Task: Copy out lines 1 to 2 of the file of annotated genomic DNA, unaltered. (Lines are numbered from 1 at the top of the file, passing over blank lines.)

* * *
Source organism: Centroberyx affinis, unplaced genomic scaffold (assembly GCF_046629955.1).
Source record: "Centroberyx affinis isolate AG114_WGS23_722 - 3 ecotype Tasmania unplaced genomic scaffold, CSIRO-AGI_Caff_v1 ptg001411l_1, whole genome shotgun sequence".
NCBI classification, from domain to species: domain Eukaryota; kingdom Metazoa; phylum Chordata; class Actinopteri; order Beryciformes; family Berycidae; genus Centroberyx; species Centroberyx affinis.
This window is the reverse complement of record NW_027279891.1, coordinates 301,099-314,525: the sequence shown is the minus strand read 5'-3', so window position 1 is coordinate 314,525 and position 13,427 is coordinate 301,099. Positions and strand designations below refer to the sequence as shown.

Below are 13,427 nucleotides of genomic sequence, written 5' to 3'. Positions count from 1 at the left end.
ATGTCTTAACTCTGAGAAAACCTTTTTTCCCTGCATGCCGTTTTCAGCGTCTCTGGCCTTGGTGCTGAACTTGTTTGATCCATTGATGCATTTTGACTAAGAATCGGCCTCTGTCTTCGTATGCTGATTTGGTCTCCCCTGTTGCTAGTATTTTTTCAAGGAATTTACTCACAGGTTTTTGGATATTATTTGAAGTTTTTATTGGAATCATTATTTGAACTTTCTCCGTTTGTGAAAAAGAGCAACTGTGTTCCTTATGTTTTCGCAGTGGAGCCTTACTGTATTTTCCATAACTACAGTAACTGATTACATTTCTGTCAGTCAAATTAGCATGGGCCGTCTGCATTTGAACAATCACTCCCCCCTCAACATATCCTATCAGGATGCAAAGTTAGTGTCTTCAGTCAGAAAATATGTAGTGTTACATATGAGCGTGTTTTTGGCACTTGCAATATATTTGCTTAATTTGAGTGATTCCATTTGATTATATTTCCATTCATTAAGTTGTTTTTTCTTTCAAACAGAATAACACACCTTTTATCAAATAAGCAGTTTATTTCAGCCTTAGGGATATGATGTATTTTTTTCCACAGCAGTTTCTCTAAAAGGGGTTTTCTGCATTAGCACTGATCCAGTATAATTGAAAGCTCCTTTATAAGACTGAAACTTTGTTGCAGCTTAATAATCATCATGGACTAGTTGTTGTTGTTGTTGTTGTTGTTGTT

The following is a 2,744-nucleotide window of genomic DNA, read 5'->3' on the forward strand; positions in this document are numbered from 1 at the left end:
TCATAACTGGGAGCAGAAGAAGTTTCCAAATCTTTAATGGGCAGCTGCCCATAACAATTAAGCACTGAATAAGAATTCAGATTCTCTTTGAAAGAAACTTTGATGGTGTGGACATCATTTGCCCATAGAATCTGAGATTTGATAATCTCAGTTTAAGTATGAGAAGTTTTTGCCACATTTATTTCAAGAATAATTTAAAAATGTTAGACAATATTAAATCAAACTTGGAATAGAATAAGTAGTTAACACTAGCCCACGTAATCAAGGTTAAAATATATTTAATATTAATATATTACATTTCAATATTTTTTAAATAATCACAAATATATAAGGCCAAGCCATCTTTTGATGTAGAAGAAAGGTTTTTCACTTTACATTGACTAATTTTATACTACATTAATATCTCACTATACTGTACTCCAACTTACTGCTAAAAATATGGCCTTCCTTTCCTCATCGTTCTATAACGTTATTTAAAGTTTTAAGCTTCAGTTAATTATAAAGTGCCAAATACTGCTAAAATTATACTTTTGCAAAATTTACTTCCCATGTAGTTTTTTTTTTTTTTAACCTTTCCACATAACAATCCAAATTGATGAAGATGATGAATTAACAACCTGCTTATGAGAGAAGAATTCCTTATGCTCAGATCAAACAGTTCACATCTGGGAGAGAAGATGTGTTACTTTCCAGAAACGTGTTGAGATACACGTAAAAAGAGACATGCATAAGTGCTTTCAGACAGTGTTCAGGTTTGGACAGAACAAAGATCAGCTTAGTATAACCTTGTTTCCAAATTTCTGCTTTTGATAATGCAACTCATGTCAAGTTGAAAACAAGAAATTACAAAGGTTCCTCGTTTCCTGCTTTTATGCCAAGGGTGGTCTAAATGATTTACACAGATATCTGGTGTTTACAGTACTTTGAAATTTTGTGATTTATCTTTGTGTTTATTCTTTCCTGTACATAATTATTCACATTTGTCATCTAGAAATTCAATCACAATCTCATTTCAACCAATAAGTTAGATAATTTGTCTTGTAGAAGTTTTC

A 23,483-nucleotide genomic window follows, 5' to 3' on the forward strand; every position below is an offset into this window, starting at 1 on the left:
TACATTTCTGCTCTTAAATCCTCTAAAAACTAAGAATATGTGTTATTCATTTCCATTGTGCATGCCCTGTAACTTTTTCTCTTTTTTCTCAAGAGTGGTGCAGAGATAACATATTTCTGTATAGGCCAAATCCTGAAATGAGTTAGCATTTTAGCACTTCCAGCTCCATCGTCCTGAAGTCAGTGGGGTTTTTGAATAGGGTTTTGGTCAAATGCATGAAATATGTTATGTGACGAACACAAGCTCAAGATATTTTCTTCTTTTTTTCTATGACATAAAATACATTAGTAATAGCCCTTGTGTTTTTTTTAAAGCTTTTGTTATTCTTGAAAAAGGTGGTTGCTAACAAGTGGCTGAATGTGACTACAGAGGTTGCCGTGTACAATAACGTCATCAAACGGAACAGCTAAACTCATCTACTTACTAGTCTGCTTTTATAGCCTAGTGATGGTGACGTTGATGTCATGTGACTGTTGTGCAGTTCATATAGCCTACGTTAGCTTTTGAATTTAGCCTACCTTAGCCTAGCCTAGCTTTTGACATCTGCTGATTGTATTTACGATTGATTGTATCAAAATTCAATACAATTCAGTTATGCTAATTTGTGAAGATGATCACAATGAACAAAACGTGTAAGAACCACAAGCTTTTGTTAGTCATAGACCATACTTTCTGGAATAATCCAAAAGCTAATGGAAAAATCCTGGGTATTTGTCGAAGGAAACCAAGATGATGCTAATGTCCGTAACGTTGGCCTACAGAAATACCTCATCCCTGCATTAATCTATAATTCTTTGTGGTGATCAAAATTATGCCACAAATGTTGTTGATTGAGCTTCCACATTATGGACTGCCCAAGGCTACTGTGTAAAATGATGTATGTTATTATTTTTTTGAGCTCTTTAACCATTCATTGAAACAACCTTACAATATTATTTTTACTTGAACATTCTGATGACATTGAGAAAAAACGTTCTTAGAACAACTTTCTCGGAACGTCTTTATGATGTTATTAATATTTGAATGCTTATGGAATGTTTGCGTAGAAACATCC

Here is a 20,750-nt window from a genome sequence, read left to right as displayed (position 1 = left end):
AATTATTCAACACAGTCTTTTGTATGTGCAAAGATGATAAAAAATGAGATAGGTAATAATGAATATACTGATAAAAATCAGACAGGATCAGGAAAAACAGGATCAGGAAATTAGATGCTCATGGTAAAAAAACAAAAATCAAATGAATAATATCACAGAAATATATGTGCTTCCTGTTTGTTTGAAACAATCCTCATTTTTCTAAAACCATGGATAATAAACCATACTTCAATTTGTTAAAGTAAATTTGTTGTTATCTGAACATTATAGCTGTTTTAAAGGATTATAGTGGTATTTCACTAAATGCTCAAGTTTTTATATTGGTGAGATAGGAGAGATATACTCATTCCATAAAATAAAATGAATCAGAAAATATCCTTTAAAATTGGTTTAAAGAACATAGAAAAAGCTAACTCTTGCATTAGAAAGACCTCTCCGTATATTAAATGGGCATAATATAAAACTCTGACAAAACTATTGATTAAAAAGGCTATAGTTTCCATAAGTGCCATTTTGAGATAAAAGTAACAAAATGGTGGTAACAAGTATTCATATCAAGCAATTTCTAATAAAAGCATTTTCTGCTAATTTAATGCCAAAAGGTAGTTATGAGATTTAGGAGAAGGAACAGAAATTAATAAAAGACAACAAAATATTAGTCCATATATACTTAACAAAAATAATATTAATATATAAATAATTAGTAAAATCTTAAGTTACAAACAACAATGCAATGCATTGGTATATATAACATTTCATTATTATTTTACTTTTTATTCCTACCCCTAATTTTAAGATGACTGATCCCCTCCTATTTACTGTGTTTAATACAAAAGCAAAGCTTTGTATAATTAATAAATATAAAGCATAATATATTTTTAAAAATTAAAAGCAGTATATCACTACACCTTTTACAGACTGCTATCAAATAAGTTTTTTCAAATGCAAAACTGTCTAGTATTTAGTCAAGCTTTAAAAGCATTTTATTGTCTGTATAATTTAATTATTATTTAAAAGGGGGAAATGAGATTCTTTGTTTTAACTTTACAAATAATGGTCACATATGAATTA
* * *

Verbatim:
Source organism: Centroberyx affinis, unplaced genomic scaffold (assembly GCF_046629955.1).
Source record: "Centroberyx affinis isolate AG114_WGS23_722 - 3 ecotype Tasmania unplaced genomic scaffold, CSIRO-AGI_Caff_v1 ptg001411l_1, whole genome shotgun sequence".